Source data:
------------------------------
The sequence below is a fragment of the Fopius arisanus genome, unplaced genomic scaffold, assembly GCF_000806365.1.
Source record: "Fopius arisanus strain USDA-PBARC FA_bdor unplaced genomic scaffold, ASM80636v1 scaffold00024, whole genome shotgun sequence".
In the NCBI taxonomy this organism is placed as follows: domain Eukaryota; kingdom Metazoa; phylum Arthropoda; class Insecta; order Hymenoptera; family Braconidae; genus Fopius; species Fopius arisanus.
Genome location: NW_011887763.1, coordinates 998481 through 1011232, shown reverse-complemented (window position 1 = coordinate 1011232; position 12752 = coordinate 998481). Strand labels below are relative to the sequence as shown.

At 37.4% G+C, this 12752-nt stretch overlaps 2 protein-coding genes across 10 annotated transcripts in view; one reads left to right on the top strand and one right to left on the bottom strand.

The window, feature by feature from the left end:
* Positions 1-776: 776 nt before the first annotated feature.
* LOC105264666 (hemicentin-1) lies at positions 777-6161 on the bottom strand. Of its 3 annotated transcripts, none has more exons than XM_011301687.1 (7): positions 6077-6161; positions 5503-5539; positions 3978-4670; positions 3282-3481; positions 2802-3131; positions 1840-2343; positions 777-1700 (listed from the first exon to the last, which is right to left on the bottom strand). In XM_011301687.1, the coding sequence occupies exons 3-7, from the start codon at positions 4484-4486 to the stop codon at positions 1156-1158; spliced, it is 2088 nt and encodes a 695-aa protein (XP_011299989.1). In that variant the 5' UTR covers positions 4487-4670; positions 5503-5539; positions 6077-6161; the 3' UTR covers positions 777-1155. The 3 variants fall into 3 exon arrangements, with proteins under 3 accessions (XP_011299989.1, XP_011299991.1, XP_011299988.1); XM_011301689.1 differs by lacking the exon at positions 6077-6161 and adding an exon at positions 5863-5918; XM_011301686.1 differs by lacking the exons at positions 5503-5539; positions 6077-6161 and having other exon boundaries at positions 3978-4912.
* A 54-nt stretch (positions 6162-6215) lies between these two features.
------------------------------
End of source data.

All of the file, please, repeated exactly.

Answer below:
The sequence below is a fragment of the Fopius arisanus genome, unplaced genomic scaffold, assembly GCF_000806365.1.
Source record: "Fopius arisanus strain USDA-PBARC FA_bdor unplaced genomic scaffold, ASM80636v1 scaffold00024, whole genome shotgun sequence".
In the NCBI taxonomy this organism is placed as follows: domain Eukaryota; kingdom Metazoa; phylum Arthropoda; class Insecta; order Hymenoptera; family Braconidae; genus Fopius; species Fopius arisanus.
Genome location: NW_011887763.1, coordinates 998481 through 1011232, shown reverse-complemented (window position 1 = coordinate 1011232; position 12752 = coordinate 998481). Strand labels below are relative to the sequence as shown.

At 37.4% G+C, this 12752-nt stretch overlaps 2 protein-coding genes across 10 annotated transcripts in view; one reads left to right on the top strand and one right to left on the bottom strand.

The window, feature by feature from the left end:
* Positions 1-776: 776 nt before the first annotated feature.
* LOC105264666 (hemicentin-1) lies at positions 777-6161 on the bottom strand. Of its 3 annotated transcripts, none has more exons than XM_011301687.1 (7): positions 6077-6161; positions 5503-5539; positions 3978-4670; positions 3282-3481; positions 2802-3131; positions 1840-2343; positions 777-1700 (listed from the first exon to the last, which is right to left on the bottom strand). In XM_011301687.1, the coding sequence occupies exons 3-7, from the start codon at positions 4484-4486 to the stop codon at positions 1156-1158; spliced, it is 2088 nt and encodes a 695-aa protein (XP_011299989.1). In that variant the 5' UTR covers positions 4487-4670; positions 5503-5539; positions 6077-6161; the 3' UTR covers positions 777-1155. The 3 variants fall into 3 exon arrangements, with proteins under 3 accessions (XP_011299989.1, XP_011299991.1, XP_011299988.1); XM_011301689.1 differs by lacking the exon at positions 6077-6161 and adding an exon at positions 5863-5918; XM_011301686.1 differs by lacking the exons at positions 5503-5539; positions 6077-6161 and having other exon boundaries at positions 3978-4912.
* A 54-nt stretch (positions 6162-6215) lies between these two features.